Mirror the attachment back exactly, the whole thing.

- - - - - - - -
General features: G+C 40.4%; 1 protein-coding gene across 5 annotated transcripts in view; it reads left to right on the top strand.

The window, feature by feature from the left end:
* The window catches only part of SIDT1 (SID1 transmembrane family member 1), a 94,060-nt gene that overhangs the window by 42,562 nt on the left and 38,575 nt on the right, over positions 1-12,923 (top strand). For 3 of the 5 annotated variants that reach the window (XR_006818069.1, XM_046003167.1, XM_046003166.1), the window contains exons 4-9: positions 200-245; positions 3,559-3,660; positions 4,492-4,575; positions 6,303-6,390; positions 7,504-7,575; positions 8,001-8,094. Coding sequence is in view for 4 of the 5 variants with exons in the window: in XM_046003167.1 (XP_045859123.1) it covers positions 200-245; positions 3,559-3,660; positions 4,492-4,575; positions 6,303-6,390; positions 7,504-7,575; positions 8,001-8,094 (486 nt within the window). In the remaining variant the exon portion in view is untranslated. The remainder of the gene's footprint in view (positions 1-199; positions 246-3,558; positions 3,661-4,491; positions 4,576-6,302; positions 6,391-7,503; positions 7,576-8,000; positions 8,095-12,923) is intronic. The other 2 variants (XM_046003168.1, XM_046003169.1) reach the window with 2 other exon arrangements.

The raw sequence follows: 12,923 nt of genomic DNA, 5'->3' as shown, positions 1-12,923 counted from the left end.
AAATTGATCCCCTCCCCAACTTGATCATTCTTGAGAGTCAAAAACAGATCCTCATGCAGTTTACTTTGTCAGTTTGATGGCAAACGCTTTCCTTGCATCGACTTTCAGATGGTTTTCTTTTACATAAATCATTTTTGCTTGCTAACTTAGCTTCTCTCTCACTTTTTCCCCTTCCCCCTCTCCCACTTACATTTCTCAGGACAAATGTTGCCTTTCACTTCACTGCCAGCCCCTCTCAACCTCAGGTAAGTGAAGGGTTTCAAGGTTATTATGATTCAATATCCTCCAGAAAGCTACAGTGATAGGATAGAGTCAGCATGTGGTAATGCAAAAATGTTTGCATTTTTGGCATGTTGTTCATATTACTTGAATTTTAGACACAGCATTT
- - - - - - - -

General features: G+C 40.4%; 1 protein-coding gene across 5 annotated transcripts in view; it reads left to right on the top strand.

The window, feature by feature from the left end:
* The window catches only part of SIDT1 (SID1 transmembrane family member 1), a 94,060-nt gene that overhangs the window by 42,562 nt on the left and 38,575 nt on the right, over positions 1-12,923 (top strand). For 3 of the 5 annotated variants that reach the window (XR_006818069.1, XM_046003167.1, XM_046003166.1), the window contains exons 4-9: positions 200-245; positions 3,559-3,660; positions 4,492-4,575; positions 6,303-6,390; positions 7,504-7,575; positions 8,001-8,094. Coding sequence is in view for 4 of the 5 variants with exons in the window: in XM_046003167.1 (XP_045859123.1) it covers positions 200-245; positions 3,559-3,660; positions 4,492-4,575; positions 6,303-6,390; positions 7,504-7,575; positions 8,001-8,094 (486 nt within the window). In the remaining variant the exon portion in view is untranslated. The remainder of the gene's footprint in view (positions 1-199; positions 246-3,558; positions 3,661-4,491; positions 4,576-6,302; positions 6,391-7,503; positions 7,576-8,000; positions 8,095-12,923) is intronic. The other 2 variants (XM_046003168.1, XM_046003169.1) reach the window with 2 other exon arrangements.

The raw sequence follows: 12,923 nt of genomic DNA, 5'->3' as shown, positions 1-12,923 counted from the left end.
AAATTGATCCCCTCCCCAACTTGATCATTCTTGAGAGTCAAAAACAGATCCTCATGCAGTTTACTTTGTCAGTTTGATGGCAAACGCTTTCCTTGCATCGACTTTCAGATGGTTTTCTTTTACATAAATCATTTTTGCTTGCTAACTTAGCTTCTCTCTCACTTTTTCCCCTTCCCCCTCTCCCACTTACATTTCTCAGGACAAATGTTGCCTTTCACTTCACTGCCAGCCCCTCTCAACCTCAGGTAAGTGAAGGGTTTCAAGGTTATTATGATTCAATATCCTCCAGAAAGCTACAGTGATAGGATAGAGTCAGCATGTGGTAATGCAAAAATGTTTGCATTTTTGGCATGTTGTTCATATTACTTGAATTTTAGACACAGCATTT